Working the problems


A guide to surviving and thriving

Weakening economic activity around the globe has sent shivers through Asia over soaring prices and a supply chain crisis that could easily spiral nations into recession. The US economy has shrunk for the second quarter in a row this year, while Europe has seen the highest inflation level since the euro was introduced. The world’s second-ebiggest economy, China, has slowed as a zero-covid policy begins to hurt and its property market is in freefall.

Many parts of the world are yet to fully recover from the health crisis and Asia will undoubtedly feel the knock-on effects. In July, the Asian Development Bank revised its growth forecast for developing Asian economies from 5.2% to 4.6% for 2022, citing a substantial slowdown in global growth that could adversely affect exports, manufacturing activity and employment prospects, and cause turbulence in financial markets.

Volume 7, Issue 1
Asia Business Law Journal

Although making a business recession-proof is impossible, legal advisers can help build resilience. Our Cover story delves into many scenarios of how companies can deal with supply chain disruptions and mitigate the inflationary spiral.

Some have been able to replicate and disperse operations across countries, using new technologies like digitalisation and teleworking systems to co-ordinate and manage production from a distance. Others have re-shored or on-shored supply chains back to their home countries.

“Digital technologies can reinvent the way a company does business, to be more productive, agile and responsive in order to deliver higher value to customers at lower costs,” says Subir Bikas Mitra, legal adviser to India’s state-owned natural gas exploration and production group, GAIL, and president of the Federation of Indian Corporate Counsel. “Few areas of a business can benefit from digitalisation more than the supply chain. The potential value locked up in slow and inefficient processes, compounded across many trading partners, is huge.”

During this challenging time, many startups struggling to scale up operations are finding themselves in a battle to attract and keep talent within a tight budget. This makes a benefit plan that grants shares to the employees at a predefined or discounted price, called the employee stock ownership plan (ESOP), a feasible and popular alternative.

However, our article titled ESOP fables reveals that such a plan is not always optimal for retaining employees or attracting new talent. In some cases, companies are reported to oblige employees to participate in the stock ownership plans, while on the other hand, employee retention ironically becomes problematic after the company manages to sell its shares to the public.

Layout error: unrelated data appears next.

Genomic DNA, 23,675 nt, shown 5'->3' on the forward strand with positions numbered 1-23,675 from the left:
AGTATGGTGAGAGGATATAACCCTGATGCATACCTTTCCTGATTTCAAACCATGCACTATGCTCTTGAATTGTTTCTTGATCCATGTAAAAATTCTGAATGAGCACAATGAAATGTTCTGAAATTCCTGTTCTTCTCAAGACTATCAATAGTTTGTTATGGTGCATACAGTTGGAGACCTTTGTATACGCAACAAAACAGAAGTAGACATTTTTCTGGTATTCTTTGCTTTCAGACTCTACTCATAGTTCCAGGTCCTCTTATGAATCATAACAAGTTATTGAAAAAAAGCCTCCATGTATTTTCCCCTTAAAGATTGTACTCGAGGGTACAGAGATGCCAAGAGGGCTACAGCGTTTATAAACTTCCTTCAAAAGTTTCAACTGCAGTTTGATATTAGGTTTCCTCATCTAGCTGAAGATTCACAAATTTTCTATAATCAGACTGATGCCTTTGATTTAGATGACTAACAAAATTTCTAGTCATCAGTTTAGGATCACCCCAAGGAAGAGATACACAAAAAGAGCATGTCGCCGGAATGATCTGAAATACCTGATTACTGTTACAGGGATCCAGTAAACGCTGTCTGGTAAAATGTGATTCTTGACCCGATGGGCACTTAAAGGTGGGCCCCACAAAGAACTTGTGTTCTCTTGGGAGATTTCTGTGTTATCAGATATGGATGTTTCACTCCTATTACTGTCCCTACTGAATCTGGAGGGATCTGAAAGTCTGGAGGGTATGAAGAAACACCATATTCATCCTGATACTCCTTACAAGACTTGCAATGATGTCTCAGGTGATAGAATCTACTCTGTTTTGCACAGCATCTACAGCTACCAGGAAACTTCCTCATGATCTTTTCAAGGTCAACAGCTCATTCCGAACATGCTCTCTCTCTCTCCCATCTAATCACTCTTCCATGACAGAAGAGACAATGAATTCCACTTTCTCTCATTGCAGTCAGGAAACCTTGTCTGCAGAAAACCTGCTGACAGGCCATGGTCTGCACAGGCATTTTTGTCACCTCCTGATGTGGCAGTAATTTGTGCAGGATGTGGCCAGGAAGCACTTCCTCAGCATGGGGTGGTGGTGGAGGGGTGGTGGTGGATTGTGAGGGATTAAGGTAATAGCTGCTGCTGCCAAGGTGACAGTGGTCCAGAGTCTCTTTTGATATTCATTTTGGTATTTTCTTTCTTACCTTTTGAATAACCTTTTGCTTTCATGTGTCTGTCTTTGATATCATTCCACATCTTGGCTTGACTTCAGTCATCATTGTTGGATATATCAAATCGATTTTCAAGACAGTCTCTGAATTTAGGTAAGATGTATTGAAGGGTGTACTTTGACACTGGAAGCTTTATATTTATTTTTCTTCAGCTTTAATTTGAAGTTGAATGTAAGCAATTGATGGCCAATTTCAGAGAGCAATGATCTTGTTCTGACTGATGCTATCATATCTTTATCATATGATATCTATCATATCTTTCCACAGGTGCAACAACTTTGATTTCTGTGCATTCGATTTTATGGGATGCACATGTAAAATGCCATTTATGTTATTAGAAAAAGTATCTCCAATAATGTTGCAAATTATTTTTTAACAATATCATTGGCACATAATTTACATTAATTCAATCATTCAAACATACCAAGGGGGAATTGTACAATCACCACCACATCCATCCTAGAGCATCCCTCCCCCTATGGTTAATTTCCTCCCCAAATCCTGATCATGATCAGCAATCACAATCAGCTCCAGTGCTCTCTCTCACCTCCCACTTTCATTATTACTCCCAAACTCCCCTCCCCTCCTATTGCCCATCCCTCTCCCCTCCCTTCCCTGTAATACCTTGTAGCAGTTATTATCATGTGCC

Our Intelligence report, AI step-through, lays out strategies for legal professionals to navigate their businesses and overcome barriers to adopting artificial intelligence (AI). Many companies are heavily investing in AI, and more and more AI products and technologies are being launched by companies that are not traditional software companies, signalling a transition where AI could be a critical way to disrupt their markets and gain market share.

Lawyers need to keep abreast of new and fast-evolving technologies, and the integration of AI in a company’s products also entails new business strategies and monetisation models, which lawyers need to understand and help shape.

In this issue, we are also excited to bring you the second edition of our annual Korea Outbound Investment Guide. This is a collaborative supplement in association with the Korea In-house Counsel Association, which has insights from expert lawyers in some of the most exciting economies around the Asia-Pacific and Africa including India, Indonesia, Mozambique and the Philippines. The guide provides practical advice to South Korean in-house counsel and senior management on managing their investments overseas.

This issue also packs in the Indonesia Law Firm Awards 2022, recognising an elite mix of traditional independent law firms and international players in the country’s vigorous legal market. We have identified four law firms proven to be the best of the best, and among them Hadiputranto Hadinoto & Partners has risen to the top as Law Firm of the Year.

Finally, be sure not to miss our annual Philippines A-List, which showcases the top 100 lawyers in the country relied on by businesses at home and abroad, as well as by international law firms.

Best wishes
Putro Harnowo
Senior Associate Editor,
Asia Business Law Journal